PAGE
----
Aims and Objective: of the study was to assess the bacteriological profile and demographic pattern of neonatal sepsis. Material and Methods: Prospective analytic study was done from January 2015 to December 2015. Out of 1272 admissions, all term and near term neonates with weight appropriate for gestational age were 954, all were investigated on the basis of history, clinical findings, biochemical investigations, cultures for bacteriological profile and demographic pattern of neonatal sepsis. Results: out of 954 who qualified inclusion criteria, sepsis was diagnosed in 396 (41.51%) neonates. Among 396 neonates 116 had at least one episode of positive culture, Out of 116 patients 110 were positive in blood cultures, four in CSF cultures and two in urine cultures. Gram negative sepsis occurred in 70 out of 116 (60.3%), gram positive sepsis occurred in 28 out of 116 (24.1%) and fungal sepsis was diagnosed in (15.5%). Acinetobacter was the most common organism in gram negative sepsis 26 out of 116 (22.4%) followed by klebsiella 15.5%, Escherichia Coli 12.9%, Pseudomonas 6.9% and Burkholderia Pseudomallei 2.6%. Among gram positive organisms the most common pathogen was Staphylococcus aureus 12.9% followed by Enterococcus 6.9% and Coagulase negative Staphylococcus 4.3% patients. Conclusion: gram negative sepsis occurred more commonly than Gram positive in both early and late onset cases of sepsis. Incidence of acinetobacter and fungal sepsis was more in those patients which were referred from outside in more sick condition, required prolonged mechanical ventilation and more invasive procedures. All demographic parameters were insignificant across the study except age at time of admission.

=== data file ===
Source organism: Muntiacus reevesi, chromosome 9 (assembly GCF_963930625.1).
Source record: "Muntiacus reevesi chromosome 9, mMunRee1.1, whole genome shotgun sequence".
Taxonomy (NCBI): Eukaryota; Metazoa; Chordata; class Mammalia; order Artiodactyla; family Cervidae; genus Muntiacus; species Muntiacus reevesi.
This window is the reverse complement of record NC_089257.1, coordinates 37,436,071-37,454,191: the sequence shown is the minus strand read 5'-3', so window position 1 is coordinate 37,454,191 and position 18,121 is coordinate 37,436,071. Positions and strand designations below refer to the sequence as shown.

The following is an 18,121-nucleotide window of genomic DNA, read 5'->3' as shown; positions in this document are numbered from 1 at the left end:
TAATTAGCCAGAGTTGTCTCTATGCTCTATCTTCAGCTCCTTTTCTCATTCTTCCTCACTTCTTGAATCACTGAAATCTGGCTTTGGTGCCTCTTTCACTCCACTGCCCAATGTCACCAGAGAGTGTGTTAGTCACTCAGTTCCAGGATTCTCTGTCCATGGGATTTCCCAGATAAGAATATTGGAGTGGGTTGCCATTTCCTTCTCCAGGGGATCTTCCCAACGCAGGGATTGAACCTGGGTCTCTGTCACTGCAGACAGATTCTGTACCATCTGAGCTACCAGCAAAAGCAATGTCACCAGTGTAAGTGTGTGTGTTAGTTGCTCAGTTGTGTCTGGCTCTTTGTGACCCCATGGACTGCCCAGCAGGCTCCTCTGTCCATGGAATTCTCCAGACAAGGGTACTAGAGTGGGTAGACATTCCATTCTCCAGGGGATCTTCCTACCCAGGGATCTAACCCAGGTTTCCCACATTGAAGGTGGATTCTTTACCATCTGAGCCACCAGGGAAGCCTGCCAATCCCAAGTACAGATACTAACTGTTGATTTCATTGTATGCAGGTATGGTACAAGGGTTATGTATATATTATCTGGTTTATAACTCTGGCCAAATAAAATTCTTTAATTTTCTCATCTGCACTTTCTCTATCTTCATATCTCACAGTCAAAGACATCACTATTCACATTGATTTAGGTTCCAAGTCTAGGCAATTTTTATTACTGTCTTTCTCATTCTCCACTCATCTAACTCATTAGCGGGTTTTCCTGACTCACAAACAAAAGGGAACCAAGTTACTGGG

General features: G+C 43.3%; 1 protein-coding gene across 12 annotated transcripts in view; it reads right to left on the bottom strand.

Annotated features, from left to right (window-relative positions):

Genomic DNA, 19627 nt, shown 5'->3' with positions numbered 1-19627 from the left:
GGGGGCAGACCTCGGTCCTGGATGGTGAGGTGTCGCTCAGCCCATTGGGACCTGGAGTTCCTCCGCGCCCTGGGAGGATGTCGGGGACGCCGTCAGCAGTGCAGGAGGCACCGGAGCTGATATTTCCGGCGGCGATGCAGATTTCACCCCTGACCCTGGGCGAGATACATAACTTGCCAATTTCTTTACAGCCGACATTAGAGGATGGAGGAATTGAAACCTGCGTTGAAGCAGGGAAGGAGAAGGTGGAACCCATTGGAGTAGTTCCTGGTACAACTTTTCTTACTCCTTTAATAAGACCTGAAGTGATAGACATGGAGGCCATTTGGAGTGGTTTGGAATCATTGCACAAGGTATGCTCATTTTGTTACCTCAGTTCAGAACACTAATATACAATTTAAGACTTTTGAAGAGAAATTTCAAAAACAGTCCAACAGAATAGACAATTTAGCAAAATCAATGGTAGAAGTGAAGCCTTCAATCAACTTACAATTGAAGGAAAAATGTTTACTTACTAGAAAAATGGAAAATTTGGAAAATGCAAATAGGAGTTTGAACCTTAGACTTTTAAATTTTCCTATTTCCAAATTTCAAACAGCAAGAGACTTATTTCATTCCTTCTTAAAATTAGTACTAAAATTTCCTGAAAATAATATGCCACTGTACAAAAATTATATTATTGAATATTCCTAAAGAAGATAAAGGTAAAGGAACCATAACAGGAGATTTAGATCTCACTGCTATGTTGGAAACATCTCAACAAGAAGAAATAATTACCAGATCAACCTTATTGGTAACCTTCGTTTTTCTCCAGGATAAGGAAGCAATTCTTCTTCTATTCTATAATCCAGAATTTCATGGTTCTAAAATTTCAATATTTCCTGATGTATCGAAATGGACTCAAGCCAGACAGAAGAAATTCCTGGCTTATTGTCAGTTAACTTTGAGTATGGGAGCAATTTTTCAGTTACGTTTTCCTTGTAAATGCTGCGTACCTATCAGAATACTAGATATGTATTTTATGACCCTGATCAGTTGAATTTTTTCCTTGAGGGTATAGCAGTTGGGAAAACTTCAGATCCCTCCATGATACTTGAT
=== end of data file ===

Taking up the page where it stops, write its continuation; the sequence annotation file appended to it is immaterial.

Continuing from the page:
Prof. Dr. Bilal BİLGİN